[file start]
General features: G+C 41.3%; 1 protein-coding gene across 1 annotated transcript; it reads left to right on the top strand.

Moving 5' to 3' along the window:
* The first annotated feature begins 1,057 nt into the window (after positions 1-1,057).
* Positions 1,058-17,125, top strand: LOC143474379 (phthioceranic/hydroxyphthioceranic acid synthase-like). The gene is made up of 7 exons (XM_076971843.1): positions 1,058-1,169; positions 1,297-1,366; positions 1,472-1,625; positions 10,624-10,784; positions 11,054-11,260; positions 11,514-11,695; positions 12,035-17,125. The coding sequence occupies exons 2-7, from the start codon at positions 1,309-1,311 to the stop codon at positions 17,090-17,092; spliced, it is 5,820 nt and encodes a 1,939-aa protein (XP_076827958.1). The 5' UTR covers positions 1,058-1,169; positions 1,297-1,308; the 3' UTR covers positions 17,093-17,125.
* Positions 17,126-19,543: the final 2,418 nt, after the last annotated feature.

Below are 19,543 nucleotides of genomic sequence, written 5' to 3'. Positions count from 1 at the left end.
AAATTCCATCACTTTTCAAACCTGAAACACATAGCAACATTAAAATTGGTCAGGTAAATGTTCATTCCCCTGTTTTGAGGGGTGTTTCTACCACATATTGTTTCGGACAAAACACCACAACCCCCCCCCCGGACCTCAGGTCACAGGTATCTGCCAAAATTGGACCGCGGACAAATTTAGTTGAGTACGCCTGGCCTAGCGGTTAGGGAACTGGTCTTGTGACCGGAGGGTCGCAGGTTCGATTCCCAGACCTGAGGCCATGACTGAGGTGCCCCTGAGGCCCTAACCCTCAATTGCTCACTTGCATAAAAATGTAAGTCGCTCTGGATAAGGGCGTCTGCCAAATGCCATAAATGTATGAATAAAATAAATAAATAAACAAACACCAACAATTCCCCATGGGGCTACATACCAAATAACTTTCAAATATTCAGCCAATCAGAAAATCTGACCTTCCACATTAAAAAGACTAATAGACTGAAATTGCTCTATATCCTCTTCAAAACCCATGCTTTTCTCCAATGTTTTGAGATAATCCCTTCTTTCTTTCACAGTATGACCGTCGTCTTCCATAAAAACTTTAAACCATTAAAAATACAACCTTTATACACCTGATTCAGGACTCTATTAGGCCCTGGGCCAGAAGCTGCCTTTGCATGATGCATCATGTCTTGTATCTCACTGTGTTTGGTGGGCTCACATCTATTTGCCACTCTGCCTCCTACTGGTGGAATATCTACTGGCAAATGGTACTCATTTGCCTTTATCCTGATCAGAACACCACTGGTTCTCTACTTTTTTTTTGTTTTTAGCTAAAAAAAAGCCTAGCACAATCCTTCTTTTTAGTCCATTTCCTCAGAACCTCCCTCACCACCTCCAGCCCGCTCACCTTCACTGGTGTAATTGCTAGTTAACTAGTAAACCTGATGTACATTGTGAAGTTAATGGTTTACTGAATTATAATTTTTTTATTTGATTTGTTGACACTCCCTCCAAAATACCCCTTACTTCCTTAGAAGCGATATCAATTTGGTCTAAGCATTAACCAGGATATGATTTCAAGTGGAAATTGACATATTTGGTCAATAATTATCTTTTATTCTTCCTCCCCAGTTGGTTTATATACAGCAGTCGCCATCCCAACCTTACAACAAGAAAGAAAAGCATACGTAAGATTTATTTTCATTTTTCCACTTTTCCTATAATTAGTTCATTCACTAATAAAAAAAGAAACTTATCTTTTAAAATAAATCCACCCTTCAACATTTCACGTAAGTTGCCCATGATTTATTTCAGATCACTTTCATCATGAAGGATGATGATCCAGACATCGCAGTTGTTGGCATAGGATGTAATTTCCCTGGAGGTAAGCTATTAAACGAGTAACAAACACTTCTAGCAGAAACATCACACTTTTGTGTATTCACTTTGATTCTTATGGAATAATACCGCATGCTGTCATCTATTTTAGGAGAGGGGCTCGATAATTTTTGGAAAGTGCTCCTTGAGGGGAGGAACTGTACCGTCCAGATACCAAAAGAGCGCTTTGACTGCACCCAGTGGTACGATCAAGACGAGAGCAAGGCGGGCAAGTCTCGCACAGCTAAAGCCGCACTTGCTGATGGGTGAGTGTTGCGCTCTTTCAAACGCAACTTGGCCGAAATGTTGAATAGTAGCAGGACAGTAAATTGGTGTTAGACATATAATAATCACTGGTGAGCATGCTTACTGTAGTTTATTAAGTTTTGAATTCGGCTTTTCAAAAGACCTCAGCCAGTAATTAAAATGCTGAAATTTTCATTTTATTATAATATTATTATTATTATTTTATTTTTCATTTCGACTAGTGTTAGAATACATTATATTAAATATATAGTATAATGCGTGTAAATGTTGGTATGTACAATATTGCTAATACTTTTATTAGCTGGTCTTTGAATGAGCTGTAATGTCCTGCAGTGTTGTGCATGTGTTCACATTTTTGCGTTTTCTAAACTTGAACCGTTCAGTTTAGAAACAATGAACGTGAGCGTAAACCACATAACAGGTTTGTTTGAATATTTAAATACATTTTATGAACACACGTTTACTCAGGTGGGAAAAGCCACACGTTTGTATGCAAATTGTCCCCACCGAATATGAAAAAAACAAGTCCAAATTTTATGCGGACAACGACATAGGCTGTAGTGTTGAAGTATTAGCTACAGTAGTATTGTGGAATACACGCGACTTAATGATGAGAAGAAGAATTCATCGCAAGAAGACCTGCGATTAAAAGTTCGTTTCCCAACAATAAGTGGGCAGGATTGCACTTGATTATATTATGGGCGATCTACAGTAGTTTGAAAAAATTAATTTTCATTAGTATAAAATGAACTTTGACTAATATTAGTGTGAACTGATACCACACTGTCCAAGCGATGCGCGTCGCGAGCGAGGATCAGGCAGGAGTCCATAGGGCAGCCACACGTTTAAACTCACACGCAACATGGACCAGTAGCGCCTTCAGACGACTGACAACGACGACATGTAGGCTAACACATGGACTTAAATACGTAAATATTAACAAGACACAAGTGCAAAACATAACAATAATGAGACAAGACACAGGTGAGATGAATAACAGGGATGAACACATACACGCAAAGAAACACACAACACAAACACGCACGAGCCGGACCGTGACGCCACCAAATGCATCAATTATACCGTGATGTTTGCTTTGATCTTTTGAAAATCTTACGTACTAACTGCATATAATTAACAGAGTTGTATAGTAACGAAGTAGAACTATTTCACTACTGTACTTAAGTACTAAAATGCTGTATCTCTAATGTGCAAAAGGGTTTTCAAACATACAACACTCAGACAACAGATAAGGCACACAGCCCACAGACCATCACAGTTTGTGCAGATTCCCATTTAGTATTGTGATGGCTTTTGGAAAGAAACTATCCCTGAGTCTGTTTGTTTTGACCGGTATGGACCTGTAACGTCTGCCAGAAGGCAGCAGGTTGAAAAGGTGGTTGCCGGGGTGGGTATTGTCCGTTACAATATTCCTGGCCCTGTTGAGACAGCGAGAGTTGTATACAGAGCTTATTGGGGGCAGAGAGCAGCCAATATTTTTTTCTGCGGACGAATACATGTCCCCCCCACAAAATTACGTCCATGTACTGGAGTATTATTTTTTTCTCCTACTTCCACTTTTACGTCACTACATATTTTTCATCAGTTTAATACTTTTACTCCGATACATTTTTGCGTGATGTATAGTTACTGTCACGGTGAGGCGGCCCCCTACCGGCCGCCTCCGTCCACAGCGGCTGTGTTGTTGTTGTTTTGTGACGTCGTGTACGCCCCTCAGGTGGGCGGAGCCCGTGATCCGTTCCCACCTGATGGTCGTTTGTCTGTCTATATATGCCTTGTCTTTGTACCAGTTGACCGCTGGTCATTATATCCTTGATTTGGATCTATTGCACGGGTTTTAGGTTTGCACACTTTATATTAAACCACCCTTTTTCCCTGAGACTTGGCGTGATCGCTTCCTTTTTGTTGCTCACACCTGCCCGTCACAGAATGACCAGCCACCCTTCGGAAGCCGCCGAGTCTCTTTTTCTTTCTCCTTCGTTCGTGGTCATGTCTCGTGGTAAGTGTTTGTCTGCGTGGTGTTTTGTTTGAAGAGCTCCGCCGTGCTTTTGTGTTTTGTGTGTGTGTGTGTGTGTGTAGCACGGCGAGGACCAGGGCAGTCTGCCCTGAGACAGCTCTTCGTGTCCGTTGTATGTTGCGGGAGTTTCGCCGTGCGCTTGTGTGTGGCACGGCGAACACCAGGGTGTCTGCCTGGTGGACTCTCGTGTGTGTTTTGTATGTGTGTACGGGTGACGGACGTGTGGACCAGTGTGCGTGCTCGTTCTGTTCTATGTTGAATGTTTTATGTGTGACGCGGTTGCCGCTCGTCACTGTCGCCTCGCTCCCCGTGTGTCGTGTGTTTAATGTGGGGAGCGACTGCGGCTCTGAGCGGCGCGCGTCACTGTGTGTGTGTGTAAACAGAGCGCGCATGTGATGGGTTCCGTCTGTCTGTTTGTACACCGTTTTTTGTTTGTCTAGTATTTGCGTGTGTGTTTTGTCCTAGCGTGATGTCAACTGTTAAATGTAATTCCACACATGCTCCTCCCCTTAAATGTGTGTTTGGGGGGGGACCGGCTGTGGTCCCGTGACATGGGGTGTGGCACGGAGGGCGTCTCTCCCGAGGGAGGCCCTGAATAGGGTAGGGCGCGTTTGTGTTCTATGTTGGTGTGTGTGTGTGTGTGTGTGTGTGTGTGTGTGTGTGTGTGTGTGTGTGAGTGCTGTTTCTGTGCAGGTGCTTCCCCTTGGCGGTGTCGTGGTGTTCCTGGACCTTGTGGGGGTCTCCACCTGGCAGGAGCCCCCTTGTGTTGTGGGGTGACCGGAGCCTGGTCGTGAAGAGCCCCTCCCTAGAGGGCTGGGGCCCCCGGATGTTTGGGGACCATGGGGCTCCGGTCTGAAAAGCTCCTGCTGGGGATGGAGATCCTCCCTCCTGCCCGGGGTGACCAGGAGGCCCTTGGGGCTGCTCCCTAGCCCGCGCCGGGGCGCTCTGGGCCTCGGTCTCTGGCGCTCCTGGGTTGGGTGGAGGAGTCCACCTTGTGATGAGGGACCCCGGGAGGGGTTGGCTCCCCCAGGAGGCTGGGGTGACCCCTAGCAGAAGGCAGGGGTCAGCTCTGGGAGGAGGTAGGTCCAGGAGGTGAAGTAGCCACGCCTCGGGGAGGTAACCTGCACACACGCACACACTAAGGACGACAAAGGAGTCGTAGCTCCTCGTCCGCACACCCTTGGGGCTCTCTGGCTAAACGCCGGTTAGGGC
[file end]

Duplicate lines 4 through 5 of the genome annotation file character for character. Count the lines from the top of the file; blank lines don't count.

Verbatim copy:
* Positions 1,058-17,125, top strand: LOC143474379 (phthioceranic/hydroxyphthioceranic acid synthase-like). The gene is made up of 7 exons (XM_076971843.1): positions 1,058-1,169; positions 1,297-1,366; positions 1,472-1,625; positions 10,624-10,784; positions 11,054-11,260; positions 11,514-11,695; positions 12,035-17,125. The coding sequence occupies exons 2-7, from the start codon at positions 1,309-1,311 to the stop codon at positions 17,090-17,092; spliced, it is 5,820 nt and encodes a 1,939-aa protein (XP_076827958.1). The 5' UTR covers positions 1,058-1,169; positions 1,297-1,308; the 3' UTR covers positions 17,093-17,125.
* Positions 17,126-19,543: the final 2,418 nt, after the last annotated feature.